23. Characteristics of the pH curve for the titration of a strong acid with a strong base. • Before the equivalence point, the [H+] can be calculated by dividing the number of millimoles of H+ remaining by the total volume of the solution. • At the equivalence point, the pH = 7.00 • After the equivalence point, the [OH-] can be calculated by dividing the number of millimoles of excess OH- by the total volume of the solution. The H+ (and pH) can be determined using Kw. • The titration of a strong base with a strong acid requires similar reasoning except it will be reversed.

24. Affect of procedural errors during titrations How would the following lab errors affect the calculated values of the molarity of the NaOH? • If the buret was rinsed with distilled water immediately prior to the titration with the NaOH. • If bromophenol blue was used as the indicator instead of phenolphthalein.

25. Titrations of Weak Acids and Strong Bases • Calculation of the pH curve for a titration of a weak acid and strong base really amounts to a series of buffer problems. • Reminder: Even though the acid is weak, it reacts essentially to completion with the strong base.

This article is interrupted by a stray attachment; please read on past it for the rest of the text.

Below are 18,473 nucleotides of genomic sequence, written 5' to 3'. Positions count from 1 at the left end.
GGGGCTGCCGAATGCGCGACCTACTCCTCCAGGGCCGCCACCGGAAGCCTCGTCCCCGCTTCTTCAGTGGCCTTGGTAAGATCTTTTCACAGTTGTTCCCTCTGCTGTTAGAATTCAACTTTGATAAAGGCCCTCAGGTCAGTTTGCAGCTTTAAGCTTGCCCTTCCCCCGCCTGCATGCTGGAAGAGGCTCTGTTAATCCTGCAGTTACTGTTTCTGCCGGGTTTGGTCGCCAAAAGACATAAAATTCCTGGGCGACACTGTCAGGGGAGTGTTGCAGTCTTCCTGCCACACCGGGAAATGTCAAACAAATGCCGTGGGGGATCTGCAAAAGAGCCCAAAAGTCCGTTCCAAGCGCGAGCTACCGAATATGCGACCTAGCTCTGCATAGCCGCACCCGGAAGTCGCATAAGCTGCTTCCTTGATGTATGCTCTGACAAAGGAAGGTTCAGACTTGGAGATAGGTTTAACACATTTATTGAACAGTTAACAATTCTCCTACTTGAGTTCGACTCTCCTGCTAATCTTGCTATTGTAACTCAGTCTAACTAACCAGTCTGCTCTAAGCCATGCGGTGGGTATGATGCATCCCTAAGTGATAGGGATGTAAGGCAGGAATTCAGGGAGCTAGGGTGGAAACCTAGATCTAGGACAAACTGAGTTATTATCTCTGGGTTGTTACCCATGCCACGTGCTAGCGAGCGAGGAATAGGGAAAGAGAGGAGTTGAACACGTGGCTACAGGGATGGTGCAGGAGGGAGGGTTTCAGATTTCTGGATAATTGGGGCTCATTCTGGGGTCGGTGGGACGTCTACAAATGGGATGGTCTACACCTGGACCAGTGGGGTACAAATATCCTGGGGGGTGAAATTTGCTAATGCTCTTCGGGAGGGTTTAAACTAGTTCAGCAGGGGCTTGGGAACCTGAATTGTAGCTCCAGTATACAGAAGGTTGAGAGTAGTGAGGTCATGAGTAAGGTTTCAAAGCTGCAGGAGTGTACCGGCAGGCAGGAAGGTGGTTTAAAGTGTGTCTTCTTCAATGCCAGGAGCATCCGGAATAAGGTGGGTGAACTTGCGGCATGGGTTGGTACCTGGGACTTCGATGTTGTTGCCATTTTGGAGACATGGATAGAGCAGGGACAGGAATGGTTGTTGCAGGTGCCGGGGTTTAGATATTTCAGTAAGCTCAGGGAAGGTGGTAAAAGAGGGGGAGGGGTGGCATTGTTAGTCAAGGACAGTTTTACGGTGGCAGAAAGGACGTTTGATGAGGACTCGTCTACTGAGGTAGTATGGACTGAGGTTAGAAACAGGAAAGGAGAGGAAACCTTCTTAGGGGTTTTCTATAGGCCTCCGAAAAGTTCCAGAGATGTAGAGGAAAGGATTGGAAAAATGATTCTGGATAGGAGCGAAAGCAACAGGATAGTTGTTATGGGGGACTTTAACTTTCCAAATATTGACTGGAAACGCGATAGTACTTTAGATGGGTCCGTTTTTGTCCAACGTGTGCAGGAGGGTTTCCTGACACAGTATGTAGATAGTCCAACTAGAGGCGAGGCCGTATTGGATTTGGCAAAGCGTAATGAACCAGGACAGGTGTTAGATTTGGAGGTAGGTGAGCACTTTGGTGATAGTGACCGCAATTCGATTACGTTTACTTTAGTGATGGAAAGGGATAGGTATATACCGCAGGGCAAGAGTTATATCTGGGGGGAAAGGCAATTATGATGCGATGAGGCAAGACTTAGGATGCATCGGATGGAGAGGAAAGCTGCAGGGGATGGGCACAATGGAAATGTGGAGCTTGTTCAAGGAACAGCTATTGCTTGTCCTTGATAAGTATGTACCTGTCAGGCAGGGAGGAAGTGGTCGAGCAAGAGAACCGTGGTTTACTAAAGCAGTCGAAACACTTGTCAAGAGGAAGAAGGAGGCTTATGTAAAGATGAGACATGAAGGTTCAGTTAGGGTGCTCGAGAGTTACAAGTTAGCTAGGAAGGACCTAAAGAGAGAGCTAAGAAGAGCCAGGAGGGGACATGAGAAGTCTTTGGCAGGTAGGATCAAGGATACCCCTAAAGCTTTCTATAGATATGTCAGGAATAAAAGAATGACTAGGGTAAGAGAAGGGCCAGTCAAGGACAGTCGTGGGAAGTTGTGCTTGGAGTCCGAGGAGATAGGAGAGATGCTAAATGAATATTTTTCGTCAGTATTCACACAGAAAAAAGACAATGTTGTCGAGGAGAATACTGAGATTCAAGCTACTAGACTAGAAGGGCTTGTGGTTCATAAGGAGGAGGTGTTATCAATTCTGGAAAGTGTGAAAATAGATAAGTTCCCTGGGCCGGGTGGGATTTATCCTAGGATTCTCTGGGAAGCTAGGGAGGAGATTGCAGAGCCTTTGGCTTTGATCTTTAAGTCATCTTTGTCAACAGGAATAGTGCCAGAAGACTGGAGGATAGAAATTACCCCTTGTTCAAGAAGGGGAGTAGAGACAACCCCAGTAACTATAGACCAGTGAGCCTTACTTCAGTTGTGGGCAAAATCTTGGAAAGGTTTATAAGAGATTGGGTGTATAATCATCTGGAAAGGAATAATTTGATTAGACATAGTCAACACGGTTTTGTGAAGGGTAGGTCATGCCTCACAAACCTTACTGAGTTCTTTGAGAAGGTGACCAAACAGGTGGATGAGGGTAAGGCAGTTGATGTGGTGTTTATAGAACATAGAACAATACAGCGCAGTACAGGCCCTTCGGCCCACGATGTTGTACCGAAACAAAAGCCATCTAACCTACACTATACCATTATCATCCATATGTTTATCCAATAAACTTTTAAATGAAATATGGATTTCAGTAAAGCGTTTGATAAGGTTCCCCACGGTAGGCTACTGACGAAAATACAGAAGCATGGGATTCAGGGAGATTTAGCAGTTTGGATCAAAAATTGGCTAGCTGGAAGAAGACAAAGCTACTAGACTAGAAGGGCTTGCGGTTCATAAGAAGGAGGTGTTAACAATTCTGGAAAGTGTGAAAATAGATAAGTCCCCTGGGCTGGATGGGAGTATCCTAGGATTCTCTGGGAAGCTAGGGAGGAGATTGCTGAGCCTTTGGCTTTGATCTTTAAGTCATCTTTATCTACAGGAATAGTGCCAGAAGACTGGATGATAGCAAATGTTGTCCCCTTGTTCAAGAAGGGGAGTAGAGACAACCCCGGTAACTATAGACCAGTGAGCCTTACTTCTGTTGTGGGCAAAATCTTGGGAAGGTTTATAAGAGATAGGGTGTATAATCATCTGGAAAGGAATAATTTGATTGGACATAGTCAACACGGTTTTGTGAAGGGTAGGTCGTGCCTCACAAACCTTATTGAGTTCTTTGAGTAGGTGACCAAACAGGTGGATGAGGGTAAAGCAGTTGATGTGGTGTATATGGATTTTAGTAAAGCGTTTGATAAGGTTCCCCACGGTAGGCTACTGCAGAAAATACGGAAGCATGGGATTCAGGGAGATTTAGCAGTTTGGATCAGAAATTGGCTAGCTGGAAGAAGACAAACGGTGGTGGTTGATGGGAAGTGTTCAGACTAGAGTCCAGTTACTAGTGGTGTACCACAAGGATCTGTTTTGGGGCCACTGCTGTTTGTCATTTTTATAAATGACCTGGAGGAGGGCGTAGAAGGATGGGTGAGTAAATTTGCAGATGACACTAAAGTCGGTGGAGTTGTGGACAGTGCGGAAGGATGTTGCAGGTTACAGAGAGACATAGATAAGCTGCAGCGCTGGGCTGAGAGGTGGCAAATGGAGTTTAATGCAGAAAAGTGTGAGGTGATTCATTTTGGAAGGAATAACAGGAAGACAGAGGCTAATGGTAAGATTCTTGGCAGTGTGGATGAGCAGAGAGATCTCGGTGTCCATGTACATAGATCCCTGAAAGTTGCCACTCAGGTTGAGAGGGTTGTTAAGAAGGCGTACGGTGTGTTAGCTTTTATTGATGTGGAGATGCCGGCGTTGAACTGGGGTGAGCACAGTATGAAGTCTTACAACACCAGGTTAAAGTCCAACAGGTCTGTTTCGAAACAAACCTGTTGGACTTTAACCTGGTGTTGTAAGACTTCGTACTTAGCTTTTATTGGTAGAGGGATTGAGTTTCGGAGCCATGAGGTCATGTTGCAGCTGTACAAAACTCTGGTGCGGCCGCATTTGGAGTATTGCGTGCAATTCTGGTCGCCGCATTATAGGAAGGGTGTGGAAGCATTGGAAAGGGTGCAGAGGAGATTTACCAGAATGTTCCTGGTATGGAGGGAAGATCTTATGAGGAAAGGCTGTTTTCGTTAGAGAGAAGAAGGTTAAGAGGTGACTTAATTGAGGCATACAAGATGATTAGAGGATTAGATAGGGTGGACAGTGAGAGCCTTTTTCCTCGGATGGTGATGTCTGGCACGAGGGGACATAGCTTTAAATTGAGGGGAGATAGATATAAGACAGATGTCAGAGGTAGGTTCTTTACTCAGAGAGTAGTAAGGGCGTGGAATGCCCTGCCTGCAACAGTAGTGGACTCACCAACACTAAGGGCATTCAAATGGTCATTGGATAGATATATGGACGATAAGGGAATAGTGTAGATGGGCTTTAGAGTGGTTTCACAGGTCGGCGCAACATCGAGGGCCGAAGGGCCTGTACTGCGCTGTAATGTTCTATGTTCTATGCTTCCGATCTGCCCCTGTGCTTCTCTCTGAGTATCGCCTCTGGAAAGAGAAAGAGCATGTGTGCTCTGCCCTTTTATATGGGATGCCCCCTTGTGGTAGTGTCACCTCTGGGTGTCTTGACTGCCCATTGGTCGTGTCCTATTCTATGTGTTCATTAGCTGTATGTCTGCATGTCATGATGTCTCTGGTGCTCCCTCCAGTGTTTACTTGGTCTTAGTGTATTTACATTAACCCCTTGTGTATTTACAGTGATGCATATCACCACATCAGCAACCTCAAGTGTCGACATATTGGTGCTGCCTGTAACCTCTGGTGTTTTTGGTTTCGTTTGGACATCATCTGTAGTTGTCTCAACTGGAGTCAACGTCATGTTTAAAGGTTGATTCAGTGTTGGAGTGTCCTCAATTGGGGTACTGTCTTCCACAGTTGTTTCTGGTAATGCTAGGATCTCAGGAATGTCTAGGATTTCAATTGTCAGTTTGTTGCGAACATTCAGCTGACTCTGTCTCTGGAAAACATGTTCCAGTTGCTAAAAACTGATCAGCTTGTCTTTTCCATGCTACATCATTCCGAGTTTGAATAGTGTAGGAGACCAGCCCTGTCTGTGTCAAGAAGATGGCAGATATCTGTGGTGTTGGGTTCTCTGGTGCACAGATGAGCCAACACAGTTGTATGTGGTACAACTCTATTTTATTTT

26. Case Study: Weak Acid and Strong Base Titration • Consider the titration of 50.0 mL of 0.10 M HC2H3O2 (Ka= - 1.8 x 10-5) with 0.10 M NaOH. Calculate the pH at the following points in the titration: A: No NaOH has been added. B: 10.0 mL of 0.10 M NaOH has been added. C: 25.0 mL of 0.10 M NaOH has been added. D: 40.0 mL of 0.10 M NaOH has been added. E: 50.0 mL of 0.10 M NaOH has been added. F: 60.0 mL of 0.10 M NaOH has been added. G: 75.0 mL of 0.10 M NaOH has been added.

27. Conclusions • It is the amount of acid, not its strength, that determines the equivalence point. • The pH value at the equivalence point is affected by the strength. (The stronger the acid, the lower the pH at the equivalence point). (see p. 707) • For the titration of a weak acid and strong base, the equivalence point will be greater than 7. • At the halfway point in the titration, the pH = pKa.

28. pH curve for strong base and weak acid.

29. Titrations of Weak Bases and Strong Acids • See the example on page709-710. • For the titration of a weak base and strong acid, the equivalence point will be lower than 7. • At the halfway point in the titration, the pOH = pKb

30. pH curve for titration of strong acid and weak base.